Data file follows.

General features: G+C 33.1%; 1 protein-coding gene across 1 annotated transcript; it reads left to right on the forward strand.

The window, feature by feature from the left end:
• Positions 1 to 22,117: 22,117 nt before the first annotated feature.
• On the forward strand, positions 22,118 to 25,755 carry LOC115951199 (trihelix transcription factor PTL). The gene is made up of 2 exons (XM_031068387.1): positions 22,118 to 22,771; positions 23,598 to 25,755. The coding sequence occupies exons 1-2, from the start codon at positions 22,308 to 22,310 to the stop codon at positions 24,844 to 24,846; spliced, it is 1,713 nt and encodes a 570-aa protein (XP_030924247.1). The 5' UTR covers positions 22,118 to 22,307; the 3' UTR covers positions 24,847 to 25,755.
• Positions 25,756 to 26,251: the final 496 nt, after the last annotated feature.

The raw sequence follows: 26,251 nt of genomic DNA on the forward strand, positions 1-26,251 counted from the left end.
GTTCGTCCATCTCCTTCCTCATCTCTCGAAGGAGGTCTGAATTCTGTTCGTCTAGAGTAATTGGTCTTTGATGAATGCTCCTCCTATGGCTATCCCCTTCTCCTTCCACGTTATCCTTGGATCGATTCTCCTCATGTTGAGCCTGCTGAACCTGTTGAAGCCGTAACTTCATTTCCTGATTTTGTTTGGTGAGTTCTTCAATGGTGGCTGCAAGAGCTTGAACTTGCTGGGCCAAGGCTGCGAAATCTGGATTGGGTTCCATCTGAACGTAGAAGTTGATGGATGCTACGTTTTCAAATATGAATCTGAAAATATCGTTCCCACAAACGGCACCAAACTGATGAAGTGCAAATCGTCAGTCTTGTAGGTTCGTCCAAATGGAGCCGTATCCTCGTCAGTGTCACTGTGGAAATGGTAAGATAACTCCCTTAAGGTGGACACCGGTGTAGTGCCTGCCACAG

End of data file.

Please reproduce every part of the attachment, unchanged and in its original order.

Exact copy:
General features: G+C 33.1%; 1 protein-coding gene across 1 annotated transcript; it reads left to right on the forward strand.

The window, feature by feature from the left end:
• Positions 1 to 22,117: 22,117 nt before the first annotated feature.
• On the forward strand, positions 22,118 to 25,755 carry LOC115951199 (trihelix transcription factor PTL). The gene is made up of 2 exons (XM_031068387.1): positions 22,118 to 22,771; positions 23,598 to 25,755. The coding sequence occupies exons 1-2, from the start codon at positions 22,308 to 22,310 to the stop codon at positions 24,844 to 24,846; spliced, it is 1,713 nt and encodes a 570-aa protein (XP_030924247.1). The 5' UTR covers positions 22,118 to 22,307; the 3' UTR covers positions 24,847 to 25,755.
• Positions 25,756 to 26,251: the final 496 nt, after the last annotated feature.

The raw sequence follows: 26,251 nt of genomic DNA on the forward strand, positions 1-26,251 counted from the left end.
GTTCGTCCATCTCCTTCCTCATCTCTCGAAGGAGGTCTGAATTCTGTTCGTCTAGAGTAATTGGTCTTTGATGAATGCTCCTCCTATGGCTATCCCCTTCTCCTTCCACGTTATCCTTGGATCGATTCTCCTCATGTTGAGCCTGCTGAACCTGTTGAAGCCGTAACTTCATTTCCTGATTTTGTTTGGTGAGTTCTTCAATGGTGGCTGCAAGAGCTTGAACTTGCTGGGCCAAGGCTGCGAAATCTGGATTGGGTTCCATCTGAACGTAGAAGTTGATGGATGCTACGTTTTCAAATATGAATCTGAAAATATCGTTCCCACAAACGGCACCAAACTGATGAAGTGCAAATCGTCAGTCTTGTAGGTTCGTCCAAATGGAGCCGTATCCTCGTCAGTGTCACTGTGGAAATGGTAAGATAACTCCCTTAAGGTGGACACCGGTGTAGTGCCTGCCACAG